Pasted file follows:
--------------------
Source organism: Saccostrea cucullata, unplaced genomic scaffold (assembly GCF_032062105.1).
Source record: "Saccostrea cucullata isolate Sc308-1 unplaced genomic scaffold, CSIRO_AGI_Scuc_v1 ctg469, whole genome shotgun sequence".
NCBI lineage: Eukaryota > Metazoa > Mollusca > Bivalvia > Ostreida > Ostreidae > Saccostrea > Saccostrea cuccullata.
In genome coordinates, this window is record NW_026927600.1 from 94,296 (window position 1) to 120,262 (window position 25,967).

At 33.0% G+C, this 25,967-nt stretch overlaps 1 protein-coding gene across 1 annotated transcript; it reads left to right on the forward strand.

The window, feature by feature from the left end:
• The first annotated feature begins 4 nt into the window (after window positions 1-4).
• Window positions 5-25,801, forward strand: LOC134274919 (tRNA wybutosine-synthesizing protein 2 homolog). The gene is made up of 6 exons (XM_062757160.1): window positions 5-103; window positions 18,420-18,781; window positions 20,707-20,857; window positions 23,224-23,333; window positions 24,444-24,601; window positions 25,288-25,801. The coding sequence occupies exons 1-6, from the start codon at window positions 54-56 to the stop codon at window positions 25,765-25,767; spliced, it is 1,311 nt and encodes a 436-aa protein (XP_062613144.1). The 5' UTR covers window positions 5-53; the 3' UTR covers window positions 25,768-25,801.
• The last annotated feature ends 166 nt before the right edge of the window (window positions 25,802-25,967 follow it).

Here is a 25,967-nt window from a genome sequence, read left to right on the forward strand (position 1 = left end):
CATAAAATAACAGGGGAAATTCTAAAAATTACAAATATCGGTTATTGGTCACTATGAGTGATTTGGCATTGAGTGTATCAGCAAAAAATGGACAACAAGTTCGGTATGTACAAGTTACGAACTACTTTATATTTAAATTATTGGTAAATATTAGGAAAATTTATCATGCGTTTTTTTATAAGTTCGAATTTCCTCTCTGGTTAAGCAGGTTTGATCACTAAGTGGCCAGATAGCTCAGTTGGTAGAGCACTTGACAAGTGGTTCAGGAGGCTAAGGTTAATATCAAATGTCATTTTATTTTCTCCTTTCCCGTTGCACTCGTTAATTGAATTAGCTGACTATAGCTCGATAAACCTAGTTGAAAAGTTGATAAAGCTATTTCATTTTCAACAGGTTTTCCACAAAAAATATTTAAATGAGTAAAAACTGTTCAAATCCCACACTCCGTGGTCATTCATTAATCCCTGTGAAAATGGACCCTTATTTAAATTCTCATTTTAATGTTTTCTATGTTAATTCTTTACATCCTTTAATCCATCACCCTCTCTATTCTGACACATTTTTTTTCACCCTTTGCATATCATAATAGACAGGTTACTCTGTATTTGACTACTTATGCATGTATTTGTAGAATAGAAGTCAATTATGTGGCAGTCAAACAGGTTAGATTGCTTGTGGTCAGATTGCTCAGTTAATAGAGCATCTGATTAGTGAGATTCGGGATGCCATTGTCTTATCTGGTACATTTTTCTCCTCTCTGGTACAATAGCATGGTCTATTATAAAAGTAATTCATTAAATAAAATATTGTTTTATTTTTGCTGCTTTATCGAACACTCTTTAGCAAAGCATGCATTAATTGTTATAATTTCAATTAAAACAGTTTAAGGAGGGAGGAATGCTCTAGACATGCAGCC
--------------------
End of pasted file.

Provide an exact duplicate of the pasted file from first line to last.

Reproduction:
Source organism: Saccostrea cucullata, unplaced genomic scaffold (assembly GCF_032062105.1).
Source record: "Saccostrea cucullata isolate Sc308-1 unplaced genomic scaffold, CSIRO_AGI_Scuc_v1 ctg469, whole genome shotgun sequence".
NCBI lineage: Eukaryota > Metazoa > Mollusca > Bivalvia > Ostreida > Ostreidae > Saccostrea > Saccostrea cuccullata.
In genome coordinates, this window is record NW_026927600.1 from 94,296 (window position 1) to 120,262 (window position 25,967).

At 33.0% G+C, this 25,967-nt stretch overlaps 1 protein-coding gene across 1 annotated transcript; it reads left to right on the forward strand.

The window, feature by feature from the left end:
• The first annotated feature begins 4 nt into the window (after window positions 1-4).
• Window positions 5-25,801, forward strand: LOC134274919 (tRNA wybutosine-synthesizing protein 2 homolog). The gene is made up of 6 exons (XM_062757160.1): window positions 5-103; window positions 18,420-18,781; window positions 20,707-20,857; window positions 23,224-23,333; window positions 24,444-24,601; window positions 25,288-25,801. The coding sequence occupies exons 1-6, from the start codon at window positions 54-56 to the stop codon at window positions 25,765-25,767; spliced, it is 1,311 nt and encodes a 436-aa protein (XP_062613144.1). The 5' UTR covers window positions 5-53; the 3' UTR covers window positions 25,768-25,801.
• The last annotated feature ends 166 nt before the right edge of the window (window positions 25,802-25,967 follow it).

Here is a 25,967-nt window from a genome sequence, read left to right on the forward strand (position 1 = left end):
CATAAAATAACAGGGGAAATTCTAAAAATTACAAATATCGGTTATTGGTCACTATGAGTGATTTGGCATTGAGTGTATCAGCAAAAAATGGACAACAAGTTCGGTATGTACAAGTTACGAACTACTTTATATTTAAATTATTGGTAAATATTAGGAAAATTTATCATGCGTTTTTTTATAAGTTCGAATTTCCTCTCTGGTTAAGCAGGTTTGATCACTAAGTGGCCAGATAGCTCAGTTGGTAGAGCACTTGACAAGTGGTTCAGGAGGCTAAGGTTAATATCAAATGTCATTTTATTTTCTCCTTTCCCGTTGCACTCGTTAATTGAATTAGCTGACTATAGCTCGATAAACCTAGTTGAAAAGTTGATAAAGCTATTTCATTTTCAACAGGTTTTCCACAAAAAATATTTAAATGAGTAAAAACTGTTCAAATCCCACACTCCGTGGTCATTCATTAATCCCTGTGAAAATGGACCCTTATTTAAATTCTCATTTTAATGTTTTCTATGTTAATTCTTTACATCCTTTAATCCATCACCCTCTCTATTCTGACACATTTTTTTTCACCCTTTGCATATCATAATAGACAGGTTACTCTGTATTTGACTACTTATGCATGTATTTGTAGAATAGAAGTCAATTATGTGGCAGTCAAACAGGTTAGATTGCTTGTGGTCAGATTGCTCAGTTAATAGAGCATCTGATTAGTGAGATTCGGGATGCCATTGTCTTATCTGGTACATTTTTCTCCTCTCTGGTACAATAGCATGGTCTATTATAAAAGTAATTCATTAAATAAAATATTGTTTTATTTTTGCTGCTTTATCGAACACTCTTTAGCAAAGCATGCATTAATTGTTATAATTTCAATTAAAACAGTTTAAGGAGGGAGGAATGCTCTAGACATGCAGCC